With barely 150 days before the world’s greatest winter athletes skate, slide and ski into Sochi, Russia, for the 2014 Winter Olympics, will gay athletes and their supporters be welcome? The International Olympic Committee says it’s not sure how Russia’s recent anti-gay laws will affect the Games and is faced with another difficult decision: Uphold Olympic values and protect the Olympic flame, or allow the host city to violate human rights and the Olympic Charter.
Gay activists around the world are calling for a boycott, but the news media’s focus on boycotting fails to get to the heart of the problem, which is a lack of leadership from the top down. With the 2008 Beijing Olympics, the IOC and president Jacques Rogge lowered the bar.
As we head to Sochi, “Russia’s Olympian Abuses,” documented extensively by Human Rights Watch, are already beginning to define the Games. Exploitation of migrant labourers building Olympic venues and countrywide crackdowns on civil society and journalism are giving Beijing’s abuses a run for their money. All this is in addition to the toxic new laws violating the rights of gay people, including gay visitors and likely any media who try to report on them.
“There isn’t a police officer or a government that, should I qualify, could keep me from competing at the Olympics,” said Johnny Weir, an openly gay, two-time U.S. Olympic figure skater who is training for Sochi. But Mr. Rogge has acknowledged that he doesn’t actually know that’s true, conceding that Moscow’s assurances need “clarifications.”
Mr. Rogge did say that the Olympic Charter is clear: “A sport is a human right and it should be available to all, regardless of race, sex or sexual orientation.” But he also said that he didn’t think it would be a “fundamental issue.”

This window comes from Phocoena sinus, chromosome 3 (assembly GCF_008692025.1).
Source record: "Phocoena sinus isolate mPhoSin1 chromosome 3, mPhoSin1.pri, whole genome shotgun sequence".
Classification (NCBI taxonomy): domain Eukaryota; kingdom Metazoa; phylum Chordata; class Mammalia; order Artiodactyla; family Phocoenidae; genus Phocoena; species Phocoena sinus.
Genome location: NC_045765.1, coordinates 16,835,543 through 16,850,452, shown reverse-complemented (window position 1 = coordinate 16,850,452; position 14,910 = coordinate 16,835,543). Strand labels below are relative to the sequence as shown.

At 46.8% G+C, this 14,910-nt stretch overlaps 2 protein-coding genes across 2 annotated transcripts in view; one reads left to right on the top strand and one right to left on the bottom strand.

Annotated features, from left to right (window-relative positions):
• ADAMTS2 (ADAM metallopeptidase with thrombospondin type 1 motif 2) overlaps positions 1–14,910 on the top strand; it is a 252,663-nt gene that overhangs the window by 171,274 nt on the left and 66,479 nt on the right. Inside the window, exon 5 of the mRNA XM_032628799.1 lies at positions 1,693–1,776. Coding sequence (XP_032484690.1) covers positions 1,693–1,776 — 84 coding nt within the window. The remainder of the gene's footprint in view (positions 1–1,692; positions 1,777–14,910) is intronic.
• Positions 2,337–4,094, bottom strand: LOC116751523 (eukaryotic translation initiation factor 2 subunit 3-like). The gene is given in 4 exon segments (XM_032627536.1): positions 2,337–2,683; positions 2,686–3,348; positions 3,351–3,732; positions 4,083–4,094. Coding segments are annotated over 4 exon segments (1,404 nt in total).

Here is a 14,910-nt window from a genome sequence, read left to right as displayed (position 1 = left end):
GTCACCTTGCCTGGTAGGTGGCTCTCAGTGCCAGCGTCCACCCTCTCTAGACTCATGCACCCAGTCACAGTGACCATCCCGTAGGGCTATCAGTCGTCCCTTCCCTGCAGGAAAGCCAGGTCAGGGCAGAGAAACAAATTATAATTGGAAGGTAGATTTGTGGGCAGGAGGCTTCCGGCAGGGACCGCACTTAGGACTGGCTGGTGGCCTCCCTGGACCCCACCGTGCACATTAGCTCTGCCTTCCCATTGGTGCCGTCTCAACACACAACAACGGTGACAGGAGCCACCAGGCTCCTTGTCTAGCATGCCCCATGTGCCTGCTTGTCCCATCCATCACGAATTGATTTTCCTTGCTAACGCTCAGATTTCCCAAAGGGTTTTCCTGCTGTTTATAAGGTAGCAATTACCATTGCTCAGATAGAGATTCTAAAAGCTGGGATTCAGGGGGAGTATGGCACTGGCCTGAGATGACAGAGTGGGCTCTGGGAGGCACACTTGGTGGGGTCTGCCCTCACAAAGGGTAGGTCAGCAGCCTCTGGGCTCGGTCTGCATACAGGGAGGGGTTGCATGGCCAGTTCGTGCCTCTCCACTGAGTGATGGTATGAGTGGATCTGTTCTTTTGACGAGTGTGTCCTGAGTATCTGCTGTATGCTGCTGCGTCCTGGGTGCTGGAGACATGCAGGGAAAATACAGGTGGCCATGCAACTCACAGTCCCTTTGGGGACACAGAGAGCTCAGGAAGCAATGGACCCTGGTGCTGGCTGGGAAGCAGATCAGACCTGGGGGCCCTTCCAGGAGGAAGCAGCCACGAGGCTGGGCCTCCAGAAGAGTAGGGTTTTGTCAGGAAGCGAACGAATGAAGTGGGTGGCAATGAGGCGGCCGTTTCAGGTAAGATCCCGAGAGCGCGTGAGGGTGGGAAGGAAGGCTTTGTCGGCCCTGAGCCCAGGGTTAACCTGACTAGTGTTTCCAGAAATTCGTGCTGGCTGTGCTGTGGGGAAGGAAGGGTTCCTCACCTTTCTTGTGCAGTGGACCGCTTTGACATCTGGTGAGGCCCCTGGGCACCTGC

Russian Sports Minister Vitaly Mutko has no such doubts, and has made it clear that the laws will apply, stating that athletes will have to “respect the laws of the country” during the Olympics. He’s insisted that Russia will not back down: “All sensible people understand that sports demand independence, that it is inadmissible that politics intervene.”
But purposely confusing politics with human rights is old hat for the IOC, which has consistently failed to acknowledge that the Olympic Charter guarantees human rights.
The IOC has complete power over national Olympic committees, including Russia. Like the athletes who compete, Russia should not be allowed to break the rules and violate the Olympic Charter’s ban on “discrimination of any kind.” While Mr. Mutko has said the athletes’ private lives will be respected during the 17 days of the Olympics, what about the lives of Russians before and afterward?
IOC member Sergey Bubka, the legendary Ukrainian pole vaulter who broke the world record 35 times and won gold in Seoul in 1988 for the Soviet Union, is running for the presidency of the IOC along with five others, including two other Olympians, Thomas Bach of Germany and Denis Oswald of Switzerland. In his 26-page manifesto for the presidency, Mr. Bubka says: “The Olympic movement can make a real difference [as long as its] values are carefully guarded and widely promoted.”
The IOC will elect Mr. Rogge’s successor on Sept. 10. Earlier this month, Human Rights Watch and the Committee to Project Journalists sent a letter to the IOC presidential candidates asking their views on human rights relevant to the Olympic movement and the Sochi Games. The IOC issued a statement saying it has no power over Russia’s anti-gay laws. It did not include any specific responses from individual candidates, but Mr. Bubka recently said, “There should be no discrimination to anyone, any religion, sexual or any political issue … The Games always bring good change. We are confident that there will be no discrimination in Sochi.”
If Mr. Bubka, Mr. Rogge and the IOC membership truly believe that Olympic values are worth upholding, they must take action. The IOC must publicly condition Russia’s hosting of the Sochi Olympics on ending discrimination against gay people – or else the IOC will be violating not only its own rules, but international human-rights law. Such conditions are not without precedent; the IOC banned South Africa from the Olympic movement during apartheid and Afghanistan during Taliban rule. It also pressured Saudi Arabia to send two women to London in 2012.
Russia should not be welcome in the Olympic movement unless it repeals homophobic laws, investigates homophobic crimes, including murder, upholds other human rights related to the construction of Olympic venues, and protects freedom of expression.
Olympic membership is a privilege that can and should be withdrawn when violations of essential human rights and the Olympic Charter occur.
Nikki Dryden is a human-rights lawyer. She competed in the 1992 and 1996 Olympic Games as a swimmer.
Follow us on Twitter: